Insight:  Biblically, shepherding is a leadership trait that describes even ungodly leaders.  Naturally, such bad leaders were called ‘bad’ shepherds, and they were one of the most damaging and reoccurring threats to the flock of Israel (Jeremiah 23).  However, God was never unsympathetic to such leadership problems; he promised one day to shepherd his people himself (Ezekiel 34).  So when Jesus came onto the scene proclaiming he was the ‘good’ shepherd (Jn 10:14), he was more than just speak of his tender care and pastoral heart,[1] he was claiming to be David’s divine shepherd of Psalm 23.  In fact, “no human king of Israel was ever given the title [of shepherd].”[2]  But now, we have the privilege and responsibility to serve the Shepherd King of Israel.

Likewise, the image of Christ as a shepherd should instill in us a picture of great dignity as well as unsurpassable tenderness.  In Psalm 23, David expresses them both.  He was a man striving to live in that appropriate fear and adoration of Lord.  As we serve the risen and reigning Christ, we must impress upon ourselves the same:  we too have nothing to fear, with no wants, and only the shepherd’s leading:  Surely, goodness and mercy follow us all the days of our lives!

Child Catechism:  How is God a shepherd?  God rules the universe with a shepherd’s caring and tender guidance, deserving for his name’s sake, all creation’s love and respect.

Discussion:  In the Near East, shepherding was a regal image as well as a commonplace profession; what modern everyday occupations might you use to describe God’s guidance?  How does C.S. Lewis’ Aslan help depict the appropriate fear and adoration of who God is?

Prayer – Father, we thank for your shepherd-like leading and provision in our lives, Grant us the grace to follow the one and only Shepherd King:  Christ Jesus;  And it is in his Name and the blessed unity of his Spirit that we pray.  Amen.

Contributed by:  M. West


[1] Peter C. Craigie.  Ezekiel.  (Philadelphia:  Westminster, 1983):  243.

[2] Timothy S. Laniak.  Shepherds After My Own Heart:  Pastoral Traditions and Leadership in the Bible.  (Downers Grove:  InterVarsity, 2006):  249.

Year B – Easter 2 – John 20:19-31

John 20:19–31 NRSV –    When it was evening on that day, the first day of the week, and the doors of the house where the disciples had met were locked for fear of the Jews, Jesus came and stood among them and said, “Peace be with you.” 20:20 After he said this, he showed them his hands and his side. Then the disciples rejoiced when they saw the Lord. 20:21 Jesus said to them again, “Peace be with you. As the Father has sent me, so I send you.” 20:22 When he had said this, he breathed on them and said to them, “Receive the Holy Spirit. 20:23 If you forgive the sins of any, they are forgiven them; if you retain the sins of any, they are retained.” 20:24 But Thomas (who was called the Twin), one of the twelve, was not with them when Jesus came. 20:25 So the other disciples told him, “We have seen the Lord.” But he said to them, “Unless I see the mark of the nails in his hands, and put my finger in the mark of the nails and my hand in his side, I will not believe.” 20:26 A week later his disciples were again in the house, and Thomas was with them. Although the doors were shut, Jesus came and stood among them and said, “Peace be with you.” 20:27 Then he said to Thomas, “Put your finger here and see my hands. Reach out your hand and put it in my side. Do not doubt but believe.” 20:28 Thomas answered him, “My Lord and my God!” 20:29 Jesus said to him, “Have you believed because you have seen me? Blessed are those who have not seen and yet have come to believe.” 20:30 Now Jesus did many other signs in the presence of his disciples, which are not written in this book. 20:31 But these are written so that you may come to believe that Jesus is the Messiah, the Son of God, and that through believing you may have life in his name.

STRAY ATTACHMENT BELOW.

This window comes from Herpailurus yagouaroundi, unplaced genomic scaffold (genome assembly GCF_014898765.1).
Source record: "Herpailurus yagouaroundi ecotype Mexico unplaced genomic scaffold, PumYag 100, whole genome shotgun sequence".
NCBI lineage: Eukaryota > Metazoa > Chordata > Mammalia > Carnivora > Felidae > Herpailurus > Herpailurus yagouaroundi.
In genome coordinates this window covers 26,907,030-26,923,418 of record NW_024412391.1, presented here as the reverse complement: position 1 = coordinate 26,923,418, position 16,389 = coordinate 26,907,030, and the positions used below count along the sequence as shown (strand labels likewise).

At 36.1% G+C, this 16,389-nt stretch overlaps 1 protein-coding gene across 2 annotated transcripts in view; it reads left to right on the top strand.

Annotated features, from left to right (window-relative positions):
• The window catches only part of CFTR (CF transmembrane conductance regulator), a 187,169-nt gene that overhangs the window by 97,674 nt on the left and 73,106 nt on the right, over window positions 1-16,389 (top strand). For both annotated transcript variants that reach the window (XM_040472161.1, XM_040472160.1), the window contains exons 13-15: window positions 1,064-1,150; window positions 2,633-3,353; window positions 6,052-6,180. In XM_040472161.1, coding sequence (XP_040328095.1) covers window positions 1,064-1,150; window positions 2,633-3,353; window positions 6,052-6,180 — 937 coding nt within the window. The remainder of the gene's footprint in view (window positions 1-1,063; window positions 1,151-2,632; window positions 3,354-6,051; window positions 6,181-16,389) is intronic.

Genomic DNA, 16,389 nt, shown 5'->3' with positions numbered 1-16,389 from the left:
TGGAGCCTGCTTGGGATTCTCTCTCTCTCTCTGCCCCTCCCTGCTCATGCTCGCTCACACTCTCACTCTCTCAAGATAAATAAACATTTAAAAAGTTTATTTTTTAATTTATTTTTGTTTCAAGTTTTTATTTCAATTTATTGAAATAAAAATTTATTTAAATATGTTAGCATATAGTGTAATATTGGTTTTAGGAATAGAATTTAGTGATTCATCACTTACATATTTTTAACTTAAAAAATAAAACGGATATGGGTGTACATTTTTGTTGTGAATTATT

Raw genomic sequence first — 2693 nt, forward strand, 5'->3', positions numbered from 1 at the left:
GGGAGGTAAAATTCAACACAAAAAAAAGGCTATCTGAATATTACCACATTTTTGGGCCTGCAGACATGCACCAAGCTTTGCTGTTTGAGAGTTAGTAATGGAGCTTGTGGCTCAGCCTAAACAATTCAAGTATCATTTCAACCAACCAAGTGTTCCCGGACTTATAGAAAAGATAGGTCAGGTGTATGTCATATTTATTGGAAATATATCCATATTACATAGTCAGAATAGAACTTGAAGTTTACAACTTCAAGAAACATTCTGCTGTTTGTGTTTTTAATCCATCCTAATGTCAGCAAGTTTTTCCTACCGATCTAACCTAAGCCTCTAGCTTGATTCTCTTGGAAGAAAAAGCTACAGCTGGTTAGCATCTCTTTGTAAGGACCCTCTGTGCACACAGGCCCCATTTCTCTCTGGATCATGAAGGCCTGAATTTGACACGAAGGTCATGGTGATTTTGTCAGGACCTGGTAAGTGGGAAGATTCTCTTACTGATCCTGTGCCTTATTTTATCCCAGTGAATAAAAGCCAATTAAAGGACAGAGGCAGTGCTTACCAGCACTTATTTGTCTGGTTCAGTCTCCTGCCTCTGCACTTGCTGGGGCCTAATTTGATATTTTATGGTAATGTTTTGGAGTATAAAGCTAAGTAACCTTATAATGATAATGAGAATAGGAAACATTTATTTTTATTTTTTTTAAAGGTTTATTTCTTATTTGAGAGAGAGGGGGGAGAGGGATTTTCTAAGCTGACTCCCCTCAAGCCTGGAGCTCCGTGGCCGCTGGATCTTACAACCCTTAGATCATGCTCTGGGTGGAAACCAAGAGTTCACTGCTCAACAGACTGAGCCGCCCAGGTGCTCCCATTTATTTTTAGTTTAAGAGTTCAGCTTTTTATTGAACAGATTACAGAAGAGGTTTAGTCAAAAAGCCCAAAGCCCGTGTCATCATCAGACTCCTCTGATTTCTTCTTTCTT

Summary – Jesus met with the Apostles after being dead, but they were fearful and doubtful. His first action to counter fear and doubt was to grant and confer peace to them. He even said it twice to make the point: “So Jesus said to them again, ‘Peace be with you’” (v21, also Lk. 24:36).  Even so they still had fear and doubt. Here is Jesus standing right front of them for the second time, conferring peace, conveying the Holy Spirit of God by blowing air out of His glorified lungs, no less! But the darkness of the human heart “needs proof” beyond even seeing a dead Man walk through doors, seeing a man crucified now alive, and even hearing the resurrected Lord speak peace to them! Thomas needed “real proof” so Jesus met him all the way: “Reach here with your finger, and see My hands; and reach here your hand and put it into My side.” From this Jesus, summarizes our mission. “Peace be with you; as the Father has sent Me, I also send you” (v21). By this peace we are empowered in His presence to be “sent” to the world.

Insight – When Jesus conferred peace upon them, this was not a mere greeting, “hello” or “how’s it going.’” Rather, it expresses the recognition of “His peace accomplished” on the Day of Resurrection and focuses on the true bond of unity of those in Christ. Even Thomas was finally and fully able to believe despite his earlier doubt.  If you are unbelieving there are no “proofs” which suffice. But if you are willing to believe the truth then receive peace with God through His resurrection and believe it! Peace (in Hebrew/Shalom) means total wellness. A formerly dead Man was giving total health and the blessing of worry-free Life to fearful disciples. Let us also receive His peace in the midst of our fears and worries.